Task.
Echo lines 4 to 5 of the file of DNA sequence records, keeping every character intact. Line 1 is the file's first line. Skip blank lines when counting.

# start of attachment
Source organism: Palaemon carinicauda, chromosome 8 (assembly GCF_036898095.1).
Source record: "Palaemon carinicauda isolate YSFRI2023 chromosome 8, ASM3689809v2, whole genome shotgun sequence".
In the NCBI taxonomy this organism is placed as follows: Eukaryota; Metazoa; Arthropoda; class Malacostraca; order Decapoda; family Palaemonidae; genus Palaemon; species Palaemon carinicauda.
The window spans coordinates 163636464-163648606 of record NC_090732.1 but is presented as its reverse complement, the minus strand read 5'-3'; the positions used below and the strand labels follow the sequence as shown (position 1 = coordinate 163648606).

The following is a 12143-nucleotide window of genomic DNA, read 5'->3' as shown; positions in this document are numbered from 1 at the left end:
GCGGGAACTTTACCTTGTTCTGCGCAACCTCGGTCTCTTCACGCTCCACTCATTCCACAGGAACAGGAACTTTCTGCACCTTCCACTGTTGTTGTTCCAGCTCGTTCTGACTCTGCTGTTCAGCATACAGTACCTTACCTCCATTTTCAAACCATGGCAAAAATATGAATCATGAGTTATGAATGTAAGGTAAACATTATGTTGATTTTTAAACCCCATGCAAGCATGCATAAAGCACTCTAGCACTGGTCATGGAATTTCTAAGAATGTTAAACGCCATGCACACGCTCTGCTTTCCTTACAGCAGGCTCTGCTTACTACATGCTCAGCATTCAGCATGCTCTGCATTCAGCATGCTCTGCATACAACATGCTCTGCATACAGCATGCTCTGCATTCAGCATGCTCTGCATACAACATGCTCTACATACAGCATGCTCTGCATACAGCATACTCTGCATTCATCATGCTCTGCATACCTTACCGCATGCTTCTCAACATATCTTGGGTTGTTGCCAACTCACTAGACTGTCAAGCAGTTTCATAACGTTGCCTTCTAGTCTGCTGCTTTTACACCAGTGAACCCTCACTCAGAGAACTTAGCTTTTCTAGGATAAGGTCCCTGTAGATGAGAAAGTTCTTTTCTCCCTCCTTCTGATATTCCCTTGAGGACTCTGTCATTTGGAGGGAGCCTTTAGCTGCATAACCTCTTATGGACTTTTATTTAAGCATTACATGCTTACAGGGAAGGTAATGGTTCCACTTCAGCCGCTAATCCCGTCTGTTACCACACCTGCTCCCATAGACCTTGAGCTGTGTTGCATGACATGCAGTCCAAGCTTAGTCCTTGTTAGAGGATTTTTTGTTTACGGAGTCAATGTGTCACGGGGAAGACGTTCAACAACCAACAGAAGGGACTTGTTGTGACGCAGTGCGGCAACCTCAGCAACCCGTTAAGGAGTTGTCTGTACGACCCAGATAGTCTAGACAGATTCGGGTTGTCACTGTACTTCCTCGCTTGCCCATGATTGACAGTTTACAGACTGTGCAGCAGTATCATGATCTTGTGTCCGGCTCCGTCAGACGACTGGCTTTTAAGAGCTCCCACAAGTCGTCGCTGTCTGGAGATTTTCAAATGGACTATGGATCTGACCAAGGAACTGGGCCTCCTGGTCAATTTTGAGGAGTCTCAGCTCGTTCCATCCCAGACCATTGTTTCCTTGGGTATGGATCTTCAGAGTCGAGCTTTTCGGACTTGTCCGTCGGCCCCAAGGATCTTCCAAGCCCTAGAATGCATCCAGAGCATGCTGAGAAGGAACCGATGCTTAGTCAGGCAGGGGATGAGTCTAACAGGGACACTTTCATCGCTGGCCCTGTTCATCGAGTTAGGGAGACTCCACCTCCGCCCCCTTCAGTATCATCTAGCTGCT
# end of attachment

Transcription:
The window spans coordinates 163636464-163648606 of record NC_090732.1 but is presented as its reverse complement, the minus strand read 5'-3'; the positions used below and the strand labels follow the sequence as shown (position 1 = coordinate 163648606).

The following is a 12143-nucleotide window of genomic DNA, read 5'->3' as shown; positions in this document are numbered from 1 at the left end: